It is about that time for another beer review, and this one was quite exciting for me. This beer came from a good friend of mine at Goose Island Beer Company (Chicago, Illinois) and it is their Dark Traveler Munich Dunkel.
During this craft beer journey of mine, I have met some really amazing people over the years. Some were in passing, and others went from random contact to good friend. One of those folks is Dave Tohtz, brewer at Goose Island Beer Company. I actually met Dave on a beer forum and website called The Beer Spot several years ago. We had mutual friends, and we chatted back and forth with more and more regularity as time went on. Dave is quite humble at times, and I actually did not put together that he was a brewer for almost a year because he’s not the kind of guy to boast or throw his weight around. He does possess an incredible wealth of knowledge when it comes to beer and other interests we share, and that is where we bonded. Overall, he’s just an incredibly kind soul who’s generosity is truly unmatched. Having learned this, it was hard not to share his excitement when he told me he was releasing a beer called Dark Traveler that he brewed at Goose Island as a collaboration with a few of his fellow brewers. It was even harder to hide my excitement when he informed me I was going to get a growler and that he wanted me to review it.
Before the review, we will start with a little background about the beer. Dark Traveler is a Munich Dunkel Lager brewed by Dave Tohtz, Keith Gabbett, Brian Davis, and Ken Hunnemeder as the second installment of 2013 in Goose Island’s Fulton and Wood Series. This style is often overlooked these days, but this crew gave this beer’s every detail close attention. That fact can be seen in the following description of Dark Traveler from the brewery:
This traditionally malt forward style is rarely seen in Chicago and the three types of wheat, Caramunich malt and Belgian oats in Dark Traveler contribute a depth and complexity that reveals new discoveries with each sip taken. The brewers brought a bit of Germany to Chicago by closely replicating the hard water profile traditionally found in Munich to accentuate the sweet malt flavors inherent in the beer, and lastly they used a mix of Czech and American Saaz hops to fuse the old and new worlds to deliver a subtle earthy hop flavor.
Dark Traveler pours a nearly opaque mahogany color, an aroma of dark roast bread, and a subtle nut flavor are balanced by a dryness that’s the result of the seven weeks this beer was given to lager. Take a sip and start your own dark travels.
Dark Traveler was officially released on April 3rd as a draft only offering for the Chicago area only, and it can still be found around the city. Although we will never see this beer in our area, maybe this review will pique your interest enough to sample the Goose Island offerings that have found their way onto Alabama shelves and taps.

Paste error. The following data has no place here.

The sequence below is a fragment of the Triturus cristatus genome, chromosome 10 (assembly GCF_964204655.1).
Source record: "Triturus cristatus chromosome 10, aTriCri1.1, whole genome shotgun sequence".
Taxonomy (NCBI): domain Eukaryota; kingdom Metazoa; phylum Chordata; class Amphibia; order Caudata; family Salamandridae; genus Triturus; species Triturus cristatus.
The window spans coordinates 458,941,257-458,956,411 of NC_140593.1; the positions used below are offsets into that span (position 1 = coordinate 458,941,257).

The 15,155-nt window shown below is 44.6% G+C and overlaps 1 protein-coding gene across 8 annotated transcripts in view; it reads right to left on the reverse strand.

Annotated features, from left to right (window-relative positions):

Now, my review and tasting notes for Dark Traveler:
Dark Traveler hits the glass and builds a seemingly dark black body. As the light wraps around the glass, it appears the beer rests on a deep garnet pedestal. Held to direct light, those garnet hues push through the whole body and create more of a deep brown similar to a soda. A steady carbonation stream slides up the sides of the glass and through the middle of the body. The pour yielded about a finger of tan head. It had me worried when it cut itself in half almost immediately, but the remaining foam clings to life and the glass for almost the entire experience. Flecks of lace spot the glass all the way down.
The aroma is not overpowering, but by no means muted or simple. Toasted/roasted grains greet the nose along with an incredibly earthy heartiness from the wheat and oats. The malts take on an almost nutty quality. The roast brings out some light coffee notes and even a touch of semisweet chocolate pops up from time to time. All of this is held up by a subtle hop quality that adds some earthy, Noble bitterness to the fold.
The flavor starts with a combo of nutty and bread like flavors, almost mimicking a rustic oat and nut bread. The roasted notes kick in and mix with a light sweetness, a kiss of chocolate, and then an almost bitter coffee note. This coffee note moves effortlessly into the earthy hop qualities working in this beer. The beer finishes with this lingering hop flavor with just a touch of hazelnut sweetness.
Dark Traveler has shined in all categories, but it is just ridiculous in the mouthfeel department. It is medium to light in body with a moderate carbonation. This creates an almost creamy weight to the beer that makes you believe it might be heavy, but it dries up beautifully with a refreshing snap to it. The 4.9% ABV lies low and out of sight. The aftertaste is just the lightest touch of bitter, earthy hops and a faint, toasted nut sweetness.
The best way I could possibly describe this beer is that it is incredibly well rounded in every department. The care that went into this beer is obvious and impressive. Any chance of a rough edge was honed with utmost attention, leaving only a wonderfully smooth experience in every aspect. The beer has a depth of layered flavor and aroma that can only be described as nearing perfection. Although at times it can almost seem rich and creamy, the beer never teeters or falls out of the realm of refreshing and incredibly drinkable. It is just delicious and simply beautiful.
Hopefully, beers such as this one will inspire folks to take a longer look at this style and other like it that have lost attention over the years. After years of seemingly nothing but huge beers, I honestly believe the American craft beer scene could use a revival of smaller styles that are made well and still possess big flavor. Here’s to hoping we see that as time goes on. What is for certain is that you made a hell of a beer, Dave. Prost!